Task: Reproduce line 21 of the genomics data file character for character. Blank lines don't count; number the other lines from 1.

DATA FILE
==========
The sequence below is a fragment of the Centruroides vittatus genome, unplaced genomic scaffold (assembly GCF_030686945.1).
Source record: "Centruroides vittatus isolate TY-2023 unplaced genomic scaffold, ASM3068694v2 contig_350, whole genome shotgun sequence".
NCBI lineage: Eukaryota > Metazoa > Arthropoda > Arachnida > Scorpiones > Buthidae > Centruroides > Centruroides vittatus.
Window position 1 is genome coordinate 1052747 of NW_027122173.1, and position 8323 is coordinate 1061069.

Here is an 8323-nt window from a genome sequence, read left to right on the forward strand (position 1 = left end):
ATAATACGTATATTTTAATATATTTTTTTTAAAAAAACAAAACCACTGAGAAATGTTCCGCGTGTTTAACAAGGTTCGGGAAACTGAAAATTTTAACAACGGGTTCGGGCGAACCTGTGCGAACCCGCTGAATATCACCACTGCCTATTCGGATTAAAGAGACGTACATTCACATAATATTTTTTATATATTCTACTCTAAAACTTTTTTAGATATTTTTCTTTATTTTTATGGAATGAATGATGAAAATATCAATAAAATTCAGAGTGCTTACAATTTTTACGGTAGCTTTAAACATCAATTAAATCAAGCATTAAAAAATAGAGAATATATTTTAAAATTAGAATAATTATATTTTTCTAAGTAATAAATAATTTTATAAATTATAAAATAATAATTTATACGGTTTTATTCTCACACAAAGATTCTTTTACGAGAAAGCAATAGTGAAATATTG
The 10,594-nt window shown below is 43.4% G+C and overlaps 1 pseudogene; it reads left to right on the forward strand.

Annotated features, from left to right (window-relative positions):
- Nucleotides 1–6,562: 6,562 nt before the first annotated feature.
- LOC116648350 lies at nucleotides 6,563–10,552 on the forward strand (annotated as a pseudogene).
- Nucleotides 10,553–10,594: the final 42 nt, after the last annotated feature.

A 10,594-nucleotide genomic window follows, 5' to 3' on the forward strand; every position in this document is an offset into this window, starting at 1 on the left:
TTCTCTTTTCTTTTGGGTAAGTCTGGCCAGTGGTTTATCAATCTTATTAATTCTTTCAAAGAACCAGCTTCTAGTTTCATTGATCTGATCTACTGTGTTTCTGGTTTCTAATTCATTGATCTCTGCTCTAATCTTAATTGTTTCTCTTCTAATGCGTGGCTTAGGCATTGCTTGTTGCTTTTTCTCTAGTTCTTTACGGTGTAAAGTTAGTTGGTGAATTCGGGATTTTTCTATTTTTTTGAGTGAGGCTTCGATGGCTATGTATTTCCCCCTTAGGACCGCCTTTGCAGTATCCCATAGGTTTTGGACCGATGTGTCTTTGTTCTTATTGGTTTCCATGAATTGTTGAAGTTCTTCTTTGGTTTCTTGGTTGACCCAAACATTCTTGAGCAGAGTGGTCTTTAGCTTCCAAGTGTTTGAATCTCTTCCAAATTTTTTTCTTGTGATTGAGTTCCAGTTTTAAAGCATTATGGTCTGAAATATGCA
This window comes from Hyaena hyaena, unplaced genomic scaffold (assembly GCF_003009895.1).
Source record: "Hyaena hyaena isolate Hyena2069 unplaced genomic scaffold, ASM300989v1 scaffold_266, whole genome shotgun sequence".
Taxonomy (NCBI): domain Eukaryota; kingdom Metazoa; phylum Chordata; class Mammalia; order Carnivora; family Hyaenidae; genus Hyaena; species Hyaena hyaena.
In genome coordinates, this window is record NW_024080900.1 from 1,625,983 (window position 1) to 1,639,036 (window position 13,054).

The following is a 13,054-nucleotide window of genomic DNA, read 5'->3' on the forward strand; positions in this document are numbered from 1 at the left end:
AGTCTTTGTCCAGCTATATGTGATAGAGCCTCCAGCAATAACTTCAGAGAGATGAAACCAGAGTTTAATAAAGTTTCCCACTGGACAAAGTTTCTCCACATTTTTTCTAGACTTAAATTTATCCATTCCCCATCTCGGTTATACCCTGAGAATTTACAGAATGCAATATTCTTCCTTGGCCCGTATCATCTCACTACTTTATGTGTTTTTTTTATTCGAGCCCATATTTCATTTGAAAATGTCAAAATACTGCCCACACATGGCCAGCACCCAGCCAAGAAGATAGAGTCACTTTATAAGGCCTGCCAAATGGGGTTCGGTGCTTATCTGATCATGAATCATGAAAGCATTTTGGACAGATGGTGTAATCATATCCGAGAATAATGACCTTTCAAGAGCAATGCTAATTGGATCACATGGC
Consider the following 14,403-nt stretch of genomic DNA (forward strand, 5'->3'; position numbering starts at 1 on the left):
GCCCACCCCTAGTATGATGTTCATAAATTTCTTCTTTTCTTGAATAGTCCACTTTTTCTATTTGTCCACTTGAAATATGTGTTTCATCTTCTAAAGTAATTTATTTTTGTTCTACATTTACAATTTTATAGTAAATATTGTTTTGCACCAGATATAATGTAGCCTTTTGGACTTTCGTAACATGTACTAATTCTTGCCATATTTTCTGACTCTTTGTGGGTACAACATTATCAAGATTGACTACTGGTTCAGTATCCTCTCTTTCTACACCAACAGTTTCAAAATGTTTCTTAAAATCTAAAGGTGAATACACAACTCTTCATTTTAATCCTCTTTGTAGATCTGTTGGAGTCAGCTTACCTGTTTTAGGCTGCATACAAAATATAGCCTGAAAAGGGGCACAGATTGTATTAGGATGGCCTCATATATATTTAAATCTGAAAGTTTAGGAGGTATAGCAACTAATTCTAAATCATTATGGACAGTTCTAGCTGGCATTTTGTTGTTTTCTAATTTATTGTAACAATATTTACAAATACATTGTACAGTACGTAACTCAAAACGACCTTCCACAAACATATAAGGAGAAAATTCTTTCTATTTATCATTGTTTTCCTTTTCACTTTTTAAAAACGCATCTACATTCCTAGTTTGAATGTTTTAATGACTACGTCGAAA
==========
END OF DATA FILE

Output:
GCCCACCCCTAGTATGATGTTCATAAATTTCTTCTTTTCTTGAATAGTCCACTTTTTCTATTTGTCCACTTGAAATATGTGTTTCATCTTCTAAAGTAATTTATTTTTGTTCTACATTTACAATTTTATAGTAAATATTGTTTTGCACCAGATATAATGTAGCCTTTTGGACTTTCGTAACATGTACTAATTCTTGCCATATTTTCTGACTCTTTGTGGGTACAACATTATCAAGATTGACTACTGGTTCAGTATCCTCTCTTTCTACACCAACAGTTTCAAAATGTTTCTTAAAATCTAAAGGTGAATACACAACTCTTCATTTTAATCCTCTTTGTAGATCTGTTGGAGTCAGCTTACCTGTTTTAGGCTGCATACAAAATATAGCCTGAAAAGGGGCACAGATTGTATTAGGATGGCCTCATATATATTTAAATCTGAAAGTTTAGGAGGTATAGCAACTAATTCTAAATCATTATGGACAGTTCTAGCTGGCATTTTGTTGTTTTCTAATTTATTGTAACAATATTTACAAATACATTGTACAGTACGTAACTCAAAACGACCTTCCACAAACATATAAGGAGAAAATTCTTTCTATTTATCATTGTTTTCCTTTTCACTTTTTAAAAACGCATCTACATTCCTAGTTTGAATGTTTTAATGACTACGTCGAAA